In the archives of the Farlow Reference Library of Cryptogamic Botany at Harvard University, there is a curious volume of 249 original watercolors of fungi species bearing the title Icones fungorum Niskiensium.
Devoid of any creator identification, the provenance and historical significance of the volume seems shrouded in mystery. A cursory examination of the work reveals a collection of charming, but often incomplete, figures and a myriad of annotations in pencil and ink, some struck through, others revealing uncertainty over species identifications or recording observations on specimen quality or coloration.
In short, there is little to suggest that this sketchbook is actually an important document in the history of mycological research.
The truth, however, is that this volume is the work of the “Father of North American mycology”, Lewis David von Schweinitz (1780-1834). It served him as a sketchbook that was used to inform his monumental Conspectus fungorum in Lusatiae Superioris agro Niskiensi crescentium, e methodo Persooniana (1805), co-authored with Johannes Baptista von Albertini (1769-1831) and documenting over 1,000 species of fungi from the Niesky, Germany region, including 100 published as new-to-science. The volume is also related to a collection of six other original watercolor volumes by Schweinitz dispersed throughout several American institutions.
The history of this volume, dubbed the Harvard Icones, and its relationship to the Conspectus and Schweinitz’s other watercolor volumes, was recently examined in-depth within the article “New Light on the Mycological Work of Lewis David von Schweinitz” (2018) by Jason M. Karakehian, William R. Burk and Donald H. Pfister, published in IMA Fungus: 9(1). The article presents research made possible in-part thanks to the digital copies of the Harvard Icones and Schweinitz’s other works available in the Biodiversity Heritage Library.
We recently explored this fascinating history in our Book of the Month series. The findings presented by Karakehian et al. underscore the importance of the Harvard Icones to the development of Schweinitz and Albertini’s research and the progression of mycology in the early 19th century.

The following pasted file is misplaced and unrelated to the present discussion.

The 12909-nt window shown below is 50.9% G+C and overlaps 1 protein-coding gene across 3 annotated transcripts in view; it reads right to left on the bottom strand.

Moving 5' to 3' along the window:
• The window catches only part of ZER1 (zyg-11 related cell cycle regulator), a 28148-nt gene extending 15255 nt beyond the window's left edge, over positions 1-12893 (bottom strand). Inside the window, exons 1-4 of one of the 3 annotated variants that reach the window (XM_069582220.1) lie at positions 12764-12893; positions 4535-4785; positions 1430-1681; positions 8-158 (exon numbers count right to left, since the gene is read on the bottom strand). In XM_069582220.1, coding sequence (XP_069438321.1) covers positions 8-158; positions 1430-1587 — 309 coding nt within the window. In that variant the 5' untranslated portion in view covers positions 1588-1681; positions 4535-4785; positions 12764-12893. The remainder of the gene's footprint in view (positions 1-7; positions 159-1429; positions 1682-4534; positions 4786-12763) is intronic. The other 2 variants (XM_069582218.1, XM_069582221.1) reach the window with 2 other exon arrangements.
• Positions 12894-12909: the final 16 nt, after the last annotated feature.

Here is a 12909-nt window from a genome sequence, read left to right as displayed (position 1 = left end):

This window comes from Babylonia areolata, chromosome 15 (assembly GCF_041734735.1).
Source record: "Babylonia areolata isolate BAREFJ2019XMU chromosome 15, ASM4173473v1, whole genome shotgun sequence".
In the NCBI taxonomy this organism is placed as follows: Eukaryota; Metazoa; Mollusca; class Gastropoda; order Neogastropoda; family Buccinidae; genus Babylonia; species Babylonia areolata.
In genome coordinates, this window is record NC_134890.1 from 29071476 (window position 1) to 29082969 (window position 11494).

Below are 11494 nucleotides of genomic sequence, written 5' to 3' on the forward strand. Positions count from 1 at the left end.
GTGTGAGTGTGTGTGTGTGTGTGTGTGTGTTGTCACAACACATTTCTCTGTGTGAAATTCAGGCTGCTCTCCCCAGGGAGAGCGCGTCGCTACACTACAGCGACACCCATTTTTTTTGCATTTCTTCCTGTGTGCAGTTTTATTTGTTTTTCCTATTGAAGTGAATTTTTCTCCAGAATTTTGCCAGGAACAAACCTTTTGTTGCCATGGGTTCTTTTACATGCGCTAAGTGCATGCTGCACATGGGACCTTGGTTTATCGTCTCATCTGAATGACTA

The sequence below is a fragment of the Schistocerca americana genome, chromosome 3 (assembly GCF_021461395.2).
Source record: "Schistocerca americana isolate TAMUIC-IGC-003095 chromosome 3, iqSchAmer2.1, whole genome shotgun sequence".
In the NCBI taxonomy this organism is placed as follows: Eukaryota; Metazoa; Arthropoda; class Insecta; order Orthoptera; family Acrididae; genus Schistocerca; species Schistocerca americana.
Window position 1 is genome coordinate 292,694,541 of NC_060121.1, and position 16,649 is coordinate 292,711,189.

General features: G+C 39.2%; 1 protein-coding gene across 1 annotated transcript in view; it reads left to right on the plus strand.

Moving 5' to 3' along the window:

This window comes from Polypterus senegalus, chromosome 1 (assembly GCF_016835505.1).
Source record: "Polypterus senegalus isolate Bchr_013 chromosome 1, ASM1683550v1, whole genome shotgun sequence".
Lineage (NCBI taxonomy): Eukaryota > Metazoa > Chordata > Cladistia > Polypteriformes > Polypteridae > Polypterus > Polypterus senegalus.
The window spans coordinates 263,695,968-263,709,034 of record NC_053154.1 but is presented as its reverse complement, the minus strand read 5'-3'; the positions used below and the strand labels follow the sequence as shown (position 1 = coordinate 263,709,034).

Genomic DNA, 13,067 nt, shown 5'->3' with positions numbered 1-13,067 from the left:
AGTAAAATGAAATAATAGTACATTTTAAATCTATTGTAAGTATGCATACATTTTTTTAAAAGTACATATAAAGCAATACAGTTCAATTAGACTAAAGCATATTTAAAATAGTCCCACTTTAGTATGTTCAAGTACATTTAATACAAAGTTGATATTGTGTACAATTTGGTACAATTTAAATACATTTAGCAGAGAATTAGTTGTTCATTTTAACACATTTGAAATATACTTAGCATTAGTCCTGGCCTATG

“Our research is important because the volumes of watercolor illustrations produced by Schweinitz have been little known to mycologists who worked with fungi described by Albertini and Schweinitz,” explains Karakehian. “These high-quality illustrations can help to inform our concepts of some of these species, as often times early nineteenth century verbal descriptions can be short and somewhat vague.”
Jason M. Karakehian is a Master’s degree candidate at the Harvard Extension School, studying biology with a focus on mycology and the systematics of ascomycetes or “cup-fungi.” With a background in the visual arts, Karakehian’s interest in mycology stems from his career as an artist, when he began perusing illustrated books on fungi as a creative reference point for his large, outdoor sculptures exhibited in wooded environments. This inspired him to take a short class on fungi, join a local mycological club, and begin collecting and identifying mushrooms. Eventually, he gave up his art career and embraced mycology full-time.
Karakehian’s journey down the fungi path includes serving as the archivist for the Boston Mycological Club. The task of organizing the mass of artifacts and documents held by the archives necessitated research at other libraries and archives, such as the Reference Library of the Farlow Herbarium of Cryptogamic Botany at Harvard University. He was welcomed by the Herbarium and Library staff, including Professor Donald Pfister and Judy Warnement (Head Librarian of the Harvard Botany Libraries).
Karakehian’s work at the Boston Mycological Club and the relationships he developed as part of that process led to research on other topics in mycological history, especially Schweinitz’s fungi watercolors.
The Biodiversity Heritage Library played an essential role in that research.